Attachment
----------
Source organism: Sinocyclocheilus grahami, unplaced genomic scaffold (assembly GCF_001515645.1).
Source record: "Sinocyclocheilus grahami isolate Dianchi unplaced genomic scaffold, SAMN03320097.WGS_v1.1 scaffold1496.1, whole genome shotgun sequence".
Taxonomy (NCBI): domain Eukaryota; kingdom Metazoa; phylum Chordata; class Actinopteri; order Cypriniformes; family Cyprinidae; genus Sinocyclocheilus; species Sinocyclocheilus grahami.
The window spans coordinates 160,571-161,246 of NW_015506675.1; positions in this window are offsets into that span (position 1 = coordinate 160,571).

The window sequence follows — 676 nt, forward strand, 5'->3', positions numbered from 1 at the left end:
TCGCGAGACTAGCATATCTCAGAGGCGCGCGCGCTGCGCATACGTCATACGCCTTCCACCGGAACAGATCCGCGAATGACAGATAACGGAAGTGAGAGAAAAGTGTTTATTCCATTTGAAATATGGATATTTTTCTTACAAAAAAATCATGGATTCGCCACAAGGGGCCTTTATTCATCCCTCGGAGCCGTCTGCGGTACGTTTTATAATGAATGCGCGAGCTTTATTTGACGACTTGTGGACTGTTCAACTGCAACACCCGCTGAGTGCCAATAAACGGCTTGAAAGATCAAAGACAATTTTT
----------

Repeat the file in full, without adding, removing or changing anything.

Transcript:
Source organism: Sinocyclocheilus grahami, unplaced genomic scaffold (assembly GCF_001515645.1).
Source record: "Sinocyclocheilus grahami isolate Dianchi unplaced genomic scaffold, SAMN03320097.WGS_v1.1 scaffold1496.1, whole genome shotgun sequence".
Taxonomy (NCBI): domain Eukaryota; kingdom Metazoa; phylum Chordata; class Actinopteri; order Cypriniformes; family Cyprinidae; genus Sinocyclocheilus; species Sinocyclocheilus grahami.
The window spans coordinates 160,571-161,246 of NW_015506675.1; positions in this window are offsets into that span (position 1 = coordinate 160,571).

The window sequence follows — 676 nt, forward strand, 5'->3', positions numbered from 1 at the left end:
TCGCGAGACTAGCATATCTCAGAGGCGCGCGCGCTGCGCATACGTCATACGCCTTCCACCGGAACAGATCCGCGAATGACAGATAACGGAAGTGAGAGAAAAGTGTTTATTCCATTTGAAATATGGATATTTTTCTTACAAAAAAATCATGGATTCGCCACAAGGGGCCTTTATTCATCCCTCGGAGCCGTCTGCGGTACGTTTTATAATGAATGCGCGAGCTTTATTTGACGACTTGTGGACTGTTCAACTGCAACACCCGCTGAGTGCCAATAAACGGCTTGAAAGATCAAAGACAATTTTT